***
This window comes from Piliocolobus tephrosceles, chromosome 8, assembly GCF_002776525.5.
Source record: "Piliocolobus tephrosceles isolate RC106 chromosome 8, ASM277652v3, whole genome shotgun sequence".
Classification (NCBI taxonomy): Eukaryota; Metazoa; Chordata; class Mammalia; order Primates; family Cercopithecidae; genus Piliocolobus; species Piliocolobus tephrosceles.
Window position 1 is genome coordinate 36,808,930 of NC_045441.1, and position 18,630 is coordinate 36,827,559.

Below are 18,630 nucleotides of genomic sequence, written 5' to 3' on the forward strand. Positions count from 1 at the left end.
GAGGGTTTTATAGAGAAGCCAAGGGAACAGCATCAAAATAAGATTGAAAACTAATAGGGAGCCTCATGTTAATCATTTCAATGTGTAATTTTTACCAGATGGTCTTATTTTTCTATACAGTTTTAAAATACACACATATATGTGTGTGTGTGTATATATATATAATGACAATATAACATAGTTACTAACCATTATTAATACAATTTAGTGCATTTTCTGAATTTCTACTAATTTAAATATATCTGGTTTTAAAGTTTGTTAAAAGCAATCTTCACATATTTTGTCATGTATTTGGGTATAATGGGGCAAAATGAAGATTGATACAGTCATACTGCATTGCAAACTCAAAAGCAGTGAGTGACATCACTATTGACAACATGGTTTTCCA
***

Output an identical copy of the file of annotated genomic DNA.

This window comes from Piliocolobus tephrosceles, chromosome 8, assembly GCF_002776525.5.
Source record: "Piliocolobus tephrosceles isolate RC106 chromosome 8, ASM277652v3, whole genome shotgun sequence".
Classification (NCBI taxonomy): Eukaryota; Metazoa; Chordata; class Mammalia; order Primates; family Cercopithecidae; genus Piliocolobus; species Piliocolobus tephrosceles.
Window position 1 is genome coordinate 36,808,930 of NC_045441.1, and position 18,630 is coordinate 36,827,559.

Below are 18,630 nucleotides of genomic sequence, written 5' to 3' on the forward strand. Positions count from 1 at the left end.
GAGGGTTTTATAGAGAAGCCAAGGGAACAGCATCAAAATAAGATTGAAAACTAATAGGGAGCCTCATGTTAATCATTTCAATGTGTAATTTTTACCAGATGGTCTTATTTTTCTATACAGTTTTAAAATACACACATATATGTGTGTGTGTGTATATATATATAATGACAATATAACATAGTTACTAACCATTATTAATACAATTTAGTGCATTTTCTGAATTTCTACTAATTTAAATATATCTGGTTTTAAAGTTTGTTAAAAGCAATCTTCACATATTTTGTCATGTATTTGGGTATAATGGGGCAAAATGAAGATTGATACAGTCATACTGCATTGCAAACTCAAAAGCAGTGAGTGACATCACTATTGACAACATGGTTTTCCA